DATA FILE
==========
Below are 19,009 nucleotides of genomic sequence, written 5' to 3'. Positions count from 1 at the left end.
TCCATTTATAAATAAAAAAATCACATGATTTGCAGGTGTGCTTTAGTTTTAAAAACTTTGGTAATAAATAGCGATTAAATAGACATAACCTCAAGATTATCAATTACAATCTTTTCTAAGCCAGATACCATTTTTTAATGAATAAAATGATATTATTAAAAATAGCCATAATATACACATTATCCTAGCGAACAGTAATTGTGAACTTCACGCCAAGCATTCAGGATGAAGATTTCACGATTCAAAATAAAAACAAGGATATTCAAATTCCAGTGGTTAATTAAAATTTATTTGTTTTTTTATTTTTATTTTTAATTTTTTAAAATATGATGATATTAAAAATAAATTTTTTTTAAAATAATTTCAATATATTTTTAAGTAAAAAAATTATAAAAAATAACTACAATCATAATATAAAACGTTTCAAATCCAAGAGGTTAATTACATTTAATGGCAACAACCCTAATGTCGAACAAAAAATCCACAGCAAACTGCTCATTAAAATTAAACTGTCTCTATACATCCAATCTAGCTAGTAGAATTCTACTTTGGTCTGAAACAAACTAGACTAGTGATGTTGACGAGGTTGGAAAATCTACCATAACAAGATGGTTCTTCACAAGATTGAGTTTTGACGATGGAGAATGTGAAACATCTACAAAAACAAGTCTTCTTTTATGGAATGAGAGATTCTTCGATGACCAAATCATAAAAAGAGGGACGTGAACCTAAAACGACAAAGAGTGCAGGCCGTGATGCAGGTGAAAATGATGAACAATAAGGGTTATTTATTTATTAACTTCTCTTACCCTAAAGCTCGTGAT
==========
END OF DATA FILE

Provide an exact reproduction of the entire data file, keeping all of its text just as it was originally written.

Below are 19,009 nucleotides of genomic sequence, written 5' to 3'. Positions count from 1 at the left end.
TCCATTTATAAATAAAAAAATCACATGATTTGCAGGTGTGCTTTAGTTTTAAAAACTTTGGTAATAAATAGCGATTAAATAGACATAACCTCAAGATTATCAATTACAATCTTTTCTAAGCCAGATACCATTTTTTAATGAATAAAATGATATTATTAAAAATAGCCATAATATACACATTATCCTAGCGAACAGTAATTGTGAACTTCACGCCAAGCATTCAGGATGAAGATTTCACGATTCAAAATAAAAACAAGGATATTCAAATTCCAGTGGTTAATTAAAATTTATTTGTTTTTTTATTTTTATTTTTAATTTTTTAAAATATGATGATATTAAAAATAAATTTTTTTTAAAATAATTTCAATATATTTTTAAGTAAAAAAATTATAAAAAATAACTACAATCATAATATAAAACGTTTCAAATCCAAGAGGTTAATTACATTTAATGGCAACAACCCTAATGTCGAACAAAAAATCCACAGCAAACTGCTCATTAAAATTAAACTGTCTCTATACATCCAATCTAGCTAGTAGAATTCTACTTTGGTCTGAAACAAACTAGACTAGTGATGTTGACGAGGTTGGAAAATCTACCATAACAAGATGGTTCTTCACAAGATTGAGTTTTGACGATGGAGAATGTGAAACATCTACAAAAACAAGTCTTCTTTTATGGAATGAGAGATTCTTCGATGACCAAATCATAAAAAGAGGGACGTGAACCTAAAACGACAAAGAGTGCAGGCCGTGATGCAGGTGAAAATGATGAACAATAAGGGTTATTTATTTATTAACTTCTCTTACCCTAAAGCTCGTGAT